Significant increases in facial thickness were observed at 2 planes, the maxilla and base of the nasal septum, which were the approximate planes of injection, but the increases were less than those recorded using sonography in previous studies.17,18,23,24 In these studies, measurements were made predominantly at the nasolabial folds and showed broad interstudy variability with changes of 4.4 mm at 2 months23 and 3.5 to 6.4 mm at 24 weeks17,18,24 after 4 or 6, 4 to 5, 3, and a median of 5 (range: 2 to 8) bilateral PLA treatments, respectively. Our results are similar to those obtained using 3-D photographs with 3-D computerized reconstruction of the face to measure dermal thickness.22 In 49 patients who received a median of 5 (range: 1 to 7) PLA treatments, the median increase in dermal thickness from baseline to the end of treatment (median = 2.3 [range: 0.5 to 7] months) was 1.9 (range: 0.4 to 5.5) mm. At the last follow-up assessment, a median of 12 (range: 1 to 27) months after the first PLA injection, the maximal increase in dermal thickness was 2.4 (range: 0.7 to 6.1) mm in the right cheek and 2.2 (range: 0.9 to 5.9) mm in the left.22 Calipers were used to assess skin thickness changes in the malar region (n = 99); however, because the authors reported only mean percent change from baseline at 6 months (59.2%), comparison with other studies is difficult.19 None of these measurement methods has been validated, perhaps assisting to explain the broad interstudy variability in outcomes. Because measurement reproducibility is operator dependent, it requires consistency in measurement positioning, which is made more difficult by the absence of facial landmarks. The shortcomings of facial sonography were highlighted in an earlier study, which showed it to be a poor measure of facial lipoatrophy.11
Despite only modest improvements in objectively assessed facial thickness, patients and clinicians perceived significant improvements. This observer bias results from the open-label design of the study and was observed in an earlier lipodystrophy study, where despite significant reductions in limb fat as assessed by DEXA, lipoatrophy severity was perceived to have improved significantly.35 In the current study, these perceptions were supported by a significant association between perceived improvements and objectively assessed increases in facial thickness. The lack of change in subjectively assessed lipodystrophy and its severity was supported by no difference in other objectively assessed body composition parameters. Additionally, the lack of between-group differences in limb fat mass and limb fat percent suggests that the observed facial differences were attributable to PLA treatment and not to a change in overall lipoatrophy.
The associations observed between the objectively assessed linear measures and patient subjective assessment, and between patient and physician subjective assessments, suggest that there is a treatment benefit. The lack of correlation between change in the objective primary endpoint, FSTV, and the secondary subjective endpoints is therefore of interest. The scanning landmarks (midorbit and angle of mandible) produced a volume substantially greater than the area where PLA was injected. Because increases in tissue depth in the injection plane were modest, it is possible that the resultant volumetric increases may not have been detected, particularly if, as mentioned previously, the procedure was more variable than anticipated.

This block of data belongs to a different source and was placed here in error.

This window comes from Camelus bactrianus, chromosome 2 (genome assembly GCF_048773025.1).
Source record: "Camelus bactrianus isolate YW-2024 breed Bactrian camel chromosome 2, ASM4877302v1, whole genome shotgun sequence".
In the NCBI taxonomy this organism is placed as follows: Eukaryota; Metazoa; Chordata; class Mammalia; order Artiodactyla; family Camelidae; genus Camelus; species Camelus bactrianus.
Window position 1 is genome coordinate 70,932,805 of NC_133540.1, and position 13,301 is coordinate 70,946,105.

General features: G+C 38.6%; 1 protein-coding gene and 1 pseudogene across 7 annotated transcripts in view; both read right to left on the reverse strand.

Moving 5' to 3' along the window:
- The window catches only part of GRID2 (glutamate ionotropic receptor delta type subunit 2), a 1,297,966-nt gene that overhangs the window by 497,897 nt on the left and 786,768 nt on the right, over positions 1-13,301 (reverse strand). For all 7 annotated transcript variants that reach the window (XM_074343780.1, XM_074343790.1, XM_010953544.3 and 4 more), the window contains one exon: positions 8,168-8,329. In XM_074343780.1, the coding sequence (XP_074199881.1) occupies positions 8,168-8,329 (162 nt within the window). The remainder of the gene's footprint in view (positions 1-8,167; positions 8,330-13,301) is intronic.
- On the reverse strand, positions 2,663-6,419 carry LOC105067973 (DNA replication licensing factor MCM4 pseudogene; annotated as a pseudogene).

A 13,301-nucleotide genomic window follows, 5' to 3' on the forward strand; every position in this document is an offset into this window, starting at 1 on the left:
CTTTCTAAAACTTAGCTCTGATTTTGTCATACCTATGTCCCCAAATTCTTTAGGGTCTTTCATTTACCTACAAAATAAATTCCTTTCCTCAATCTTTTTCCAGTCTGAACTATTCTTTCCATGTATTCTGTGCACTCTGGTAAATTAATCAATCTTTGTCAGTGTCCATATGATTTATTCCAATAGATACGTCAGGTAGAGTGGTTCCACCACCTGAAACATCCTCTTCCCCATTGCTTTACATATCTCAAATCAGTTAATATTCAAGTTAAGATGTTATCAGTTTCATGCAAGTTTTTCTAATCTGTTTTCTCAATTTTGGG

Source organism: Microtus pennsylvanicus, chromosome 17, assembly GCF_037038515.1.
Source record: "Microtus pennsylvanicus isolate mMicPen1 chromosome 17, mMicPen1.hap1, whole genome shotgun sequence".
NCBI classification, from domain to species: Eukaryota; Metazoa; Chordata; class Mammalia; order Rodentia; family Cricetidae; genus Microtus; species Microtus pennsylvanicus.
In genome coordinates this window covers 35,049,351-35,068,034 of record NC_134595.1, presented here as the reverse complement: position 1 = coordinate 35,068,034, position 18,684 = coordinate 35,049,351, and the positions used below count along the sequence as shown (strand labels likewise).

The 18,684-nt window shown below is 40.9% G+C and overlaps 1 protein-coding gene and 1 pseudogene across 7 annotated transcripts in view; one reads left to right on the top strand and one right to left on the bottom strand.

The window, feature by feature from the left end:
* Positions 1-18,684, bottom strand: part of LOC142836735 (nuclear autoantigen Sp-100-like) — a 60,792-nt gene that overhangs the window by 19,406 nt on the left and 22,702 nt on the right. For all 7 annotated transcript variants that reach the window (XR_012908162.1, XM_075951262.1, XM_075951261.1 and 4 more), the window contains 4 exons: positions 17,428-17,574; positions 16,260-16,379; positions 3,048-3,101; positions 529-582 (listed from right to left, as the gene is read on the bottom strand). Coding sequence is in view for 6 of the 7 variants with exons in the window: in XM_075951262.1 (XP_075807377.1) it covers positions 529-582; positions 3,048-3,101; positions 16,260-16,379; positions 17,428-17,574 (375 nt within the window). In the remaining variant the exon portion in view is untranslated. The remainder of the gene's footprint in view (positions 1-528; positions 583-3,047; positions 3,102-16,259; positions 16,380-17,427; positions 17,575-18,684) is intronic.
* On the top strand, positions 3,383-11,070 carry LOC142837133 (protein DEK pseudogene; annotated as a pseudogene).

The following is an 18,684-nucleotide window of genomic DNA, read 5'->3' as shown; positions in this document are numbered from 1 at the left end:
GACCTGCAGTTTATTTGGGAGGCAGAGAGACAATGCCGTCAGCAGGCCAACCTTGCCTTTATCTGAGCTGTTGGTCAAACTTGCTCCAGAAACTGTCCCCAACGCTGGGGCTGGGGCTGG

PLA injections were safe and well tolerated. Although most patients experienced at least 1 procedure/product-related adverse event, most were of low grade and transient consistent with those observed in previous clinical studies.17,18,22 The incidence of injection-site nodules (12%) is comparable to that reported in other HIV studies.19,22,25 Although considerably lower than the incidences of 31% to 52% reported previously,17,24,37 it is higher than that found by other investigators (0% to 6%).19,21,23 Onset times for nodules of 2 to 9 months22 and a median of 7 months26 after the first injection have been reported; therefore, it is possible that with longer follow-up, the incidence reported here may increase.
There are limitations to this study. Most participants were white men, reflecting the HIV epidemic in Australia. There are no data describing normal FSTV in men; thus, we could not determine to what extent facial lipoatrophy normalized. Nevertheless, FSTV did not change, suggesting that additional PLA treatments might provide some benefit.
In summary, we showed in a multicenter, open-label, randomized controlled trial with objective endpoints that PLA treatment in HIV-infected adults with moderate or severe facial lipoatrophy achieved only modest increases in facial thickness but not in facial volume. In contrast, patient-perceived benefits were significant in terms of aesthetic improvement and increased well-being, social functioning, and quality of life. PLA does not address fat loss in other body regions. Restoration of lost fat mass is gradual. In the interim, further well-designed comparative studies with objectively assessed endpoints are needed to ascertain the optimal treatment for HIV facial lipoatrophy.
The authors thank all participants for their time and commitment.
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Protocol Steering Committee: Andrew Carr (St. Vincent's Hospital, Sydney; Principal Investigator); Dianne Carey, David A. Cooper, Sean Emery, and Kathy Petoumenos (National Centre in HIV Epidemiology and Clinical Research, The University of New South Wales, Sydney); John Chuah (Gold Coast Sexual Health Centre, Miami), Nicole Easey (St. Vincent's Hospital, Sydney); David Menadue and Kirsty Machon (National Association of People Living with HIV/AIDS), and Gary Rogers (Secretariat of the Pacific Community, Noumea)
Other Investigators (Listed in Order of Number of Patients Recruited): William Genn, Robert McFarlane, Marilyn McMurchie, and Robyn Vale (407 Doctors, Sydney); William Donohue, Sarah Makinson, Brenton Wait, and Michael Curry (Department of General Practice, University of Adelaide); Sarah Pett, Sam Milliken, Karen Macrae, and Richard Norris (St. Vincent's Hospital, Sydney); David Nolan and Claire Forsdyke (Royal Perth Hospital); Mark Kelly, John Patten, Paul Negus, and Jo Murray (AIDS Medical Unit, Brisbane); David Sowden, Kenneth Clare, and Alan Walker (Nambour Hospital); Cassy Workman and Vanessa Rees (AIDS Research Initiative, Sydney); Don Smith, Virginia Furner, Derek Chan, Julian Gold, Jeffrey Post, Jega Sarangapany, and Jason Gao (Albion Street Centre, Sydney); John Quin, Louise Evans, Gary Keogh, and Helen Best (Bigge Park Centre, Sydney); Nicholas Doong and Jeff Hudson (Burwood Road Practice, Sydney); Mark Bloch, David Austin, Ercel Ozser, and Shikha Agrawal (Holdsworth House Medical Practice, Sydney); Robert Finlayson, Cathy Pell, Ross Price, Neil Bodsworth, and Sophie Dinning (Taylor Square Private Clinic, Sydney); George Kotsiou, Joanne Holahan, and Peter Jenkins (Royal North Shore Hospital, Sydney); David Orth and David Youds (Gladstone Road Medical Centre, Brisbane); Stuart Aitken, Denise Lester, and Fiona Clark (Gold Coast Sexual Health Clinic, Miami); Roger Garcia and Marry Moussa (Royal Prince Alfred Hospital, Sydney); Dominic Dwyer and Margaret Piper (Westmead Hospital, Sydney); and Pam Konecny and Robyn Dever (St. George Hospital, Sydney)
Data Management: Wendy Lee, Rose Chevkenova, and Robyn Munro (National Centre in HIV Epidemiology and Clinical Research)
Surgeons: Andrew Booker, Mary Dingley, Steven Liew, and Fiona Wood